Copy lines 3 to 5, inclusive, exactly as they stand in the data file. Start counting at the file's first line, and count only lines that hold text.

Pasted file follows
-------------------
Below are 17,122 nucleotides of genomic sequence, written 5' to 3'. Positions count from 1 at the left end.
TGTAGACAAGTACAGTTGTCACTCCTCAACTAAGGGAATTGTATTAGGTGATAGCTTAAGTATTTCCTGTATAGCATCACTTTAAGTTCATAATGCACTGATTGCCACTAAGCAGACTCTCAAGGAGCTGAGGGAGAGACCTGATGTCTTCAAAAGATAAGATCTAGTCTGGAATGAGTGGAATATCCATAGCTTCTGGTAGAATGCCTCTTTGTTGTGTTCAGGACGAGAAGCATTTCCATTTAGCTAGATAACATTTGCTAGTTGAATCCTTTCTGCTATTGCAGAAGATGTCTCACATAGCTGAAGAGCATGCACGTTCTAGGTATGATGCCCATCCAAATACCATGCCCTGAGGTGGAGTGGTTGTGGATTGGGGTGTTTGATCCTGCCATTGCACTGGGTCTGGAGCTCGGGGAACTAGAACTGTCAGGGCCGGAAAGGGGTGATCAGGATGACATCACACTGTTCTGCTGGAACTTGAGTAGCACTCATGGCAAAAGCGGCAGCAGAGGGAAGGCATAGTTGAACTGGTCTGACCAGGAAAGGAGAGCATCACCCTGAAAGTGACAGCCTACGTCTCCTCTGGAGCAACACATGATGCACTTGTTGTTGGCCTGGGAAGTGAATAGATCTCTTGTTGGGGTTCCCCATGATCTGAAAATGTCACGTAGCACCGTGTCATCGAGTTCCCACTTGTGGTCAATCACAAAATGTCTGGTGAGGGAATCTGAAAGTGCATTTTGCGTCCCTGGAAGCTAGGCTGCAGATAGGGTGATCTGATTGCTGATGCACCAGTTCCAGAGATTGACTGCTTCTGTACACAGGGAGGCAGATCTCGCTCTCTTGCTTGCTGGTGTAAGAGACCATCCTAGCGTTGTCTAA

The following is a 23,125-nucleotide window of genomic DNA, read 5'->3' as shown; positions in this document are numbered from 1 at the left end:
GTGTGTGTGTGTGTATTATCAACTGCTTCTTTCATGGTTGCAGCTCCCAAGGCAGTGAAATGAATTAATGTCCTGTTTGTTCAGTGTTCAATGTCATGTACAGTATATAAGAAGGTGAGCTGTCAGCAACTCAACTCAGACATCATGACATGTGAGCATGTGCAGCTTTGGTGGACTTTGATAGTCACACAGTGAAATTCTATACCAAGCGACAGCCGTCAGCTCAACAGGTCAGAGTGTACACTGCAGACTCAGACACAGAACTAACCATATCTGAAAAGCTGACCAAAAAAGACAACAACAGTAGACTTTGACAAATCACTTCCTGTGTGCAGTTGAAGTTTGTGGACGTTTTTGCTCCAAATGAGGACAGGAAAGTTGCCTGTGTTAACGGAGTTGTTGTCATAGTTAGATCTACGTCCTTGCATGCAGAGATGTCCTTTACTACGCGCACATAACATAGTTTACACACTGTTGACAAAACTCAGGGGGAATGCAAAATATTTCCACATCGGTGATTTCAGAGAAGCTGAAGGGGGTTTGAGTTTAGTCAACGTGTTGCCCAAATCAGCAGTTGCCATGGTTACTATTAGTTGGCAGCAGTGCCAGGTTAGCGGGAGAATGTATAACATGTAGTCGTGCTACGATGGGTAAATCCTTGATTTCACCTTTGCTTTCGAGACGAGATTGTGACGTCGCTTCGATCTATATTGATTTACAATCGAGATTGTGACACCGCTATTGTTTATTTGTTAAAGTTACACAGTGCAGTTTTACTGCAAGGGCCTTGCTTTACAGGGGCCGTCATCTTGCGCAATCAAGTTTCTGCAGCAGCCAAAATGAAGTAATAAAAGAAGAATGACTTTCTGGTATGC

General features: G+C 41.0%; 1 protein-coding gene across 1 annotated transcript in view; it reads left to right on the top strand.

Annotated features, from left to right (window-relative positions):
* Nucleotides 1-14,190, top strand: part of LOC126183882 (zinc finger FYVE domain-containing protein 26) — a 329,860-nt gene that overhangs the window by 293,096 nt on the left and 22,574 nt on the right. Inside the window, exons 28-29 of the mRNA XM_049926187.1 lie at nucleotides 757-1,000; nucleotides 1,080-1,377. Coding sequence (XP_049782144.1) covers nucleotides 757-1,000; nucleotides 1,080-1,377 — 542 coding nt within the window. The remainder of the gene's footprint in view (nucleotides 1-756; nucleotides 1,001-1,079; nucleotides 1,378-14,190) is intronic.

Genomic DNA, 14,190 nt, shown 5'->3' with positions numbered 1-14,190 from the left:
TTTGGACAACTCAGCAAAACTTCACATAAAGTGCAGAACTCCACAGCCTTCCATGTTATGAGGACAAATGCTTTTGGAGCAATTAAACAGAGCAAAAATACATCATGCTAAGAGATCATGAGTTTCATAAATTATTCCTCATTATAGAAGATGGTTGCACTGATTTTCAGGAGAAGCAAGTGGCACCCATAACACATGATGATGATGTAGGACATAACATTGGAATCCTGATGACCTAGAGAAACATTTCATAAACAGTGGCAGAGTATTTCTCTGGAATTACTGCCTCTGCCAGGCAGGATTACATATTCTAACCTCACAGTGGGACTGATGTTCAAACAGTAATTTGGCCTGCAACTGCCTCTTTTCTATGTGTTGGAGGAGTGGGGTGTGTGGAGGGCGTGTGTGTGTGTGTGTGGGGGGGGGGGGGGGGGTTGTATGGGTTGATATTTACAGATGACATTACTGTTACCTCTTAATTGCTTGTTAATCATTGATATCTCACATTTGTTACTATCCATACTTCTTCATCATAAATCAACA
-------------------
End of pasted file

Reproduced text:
The following is a 23,125-nucleotide window of genomic DNA, read 5'->3' as shown; positions in this document are numbered from 1 at the left end:
GTGTGTGTGTGTGTATTATCAACTGCTTCTTTCATGGTTGCAGCTCCCAAGGCAGTGAAATGAATTAATGTCCTGTTTGTTCAGTGTTCAATGTCATGTACAGTATATAAGAAGGTGAGCTGTCAGCAACTCAACTCAGACATCATGACATGTGAGCATGTGCAGCTTTGGTGGACTTTGATAGTCACACAGTGAAATTCTATACCAAGCGACAGCCGTCAGCTCAACAGGTCAGAGTGTACACTGCAGACTCAGACACAGAACTAACCATATCTGAAAAGCTGACCAAAAAAGACAACAACAGTAGACTTTGACAAATCACTTCCTGTGTGCAGTTGAAGTTTGTGGACGTTTTTGCTCCAAATGAGGACAGGAAAGTTGCCTGTGTTAACGGAGTTGTTGTCATAGTTAGATCTACGTCCTTGCATGCAGAGATGTCCTTTACTACGCGCACATAACATAGTTTACACACTGTTGACAAAACTCAGGGGGAATGCAAAATATTTCCACATCGGTGATTTCAGAGAAGCTGAAGGGGGTTTGAGTTTAGTCAACGTGTTGCCCAAATCAGCAGTTGCCATGGTTACTATTAGTTGGCAGCAGTGCCAGGTTAGCGGGAGAATGTATAACATGTAGTCGTGCTACGATGGGTAAATCCTTGATTTCACCTTTGCTTTCGAGACGAGATTGTGACGTCGCTTCGATCTATATTGATTTACAATCGAGATTGTGACACCGCTATTGTTTATTTGTTAAAGTTACACAGTGCAGTTTTACTGCAAGGGCCTTGCTTTACAGGGGCCGTCATCTTGCGCAATCAAGTTTCTGCAGCAGCCAAAATGAAGTAATAAAAGAAGAATGACTTTCTGGTATGC

General features: G+C 41.0%; 1 protein-coding gene across 1 annotated transcript in view; it reads left to right on the top strand.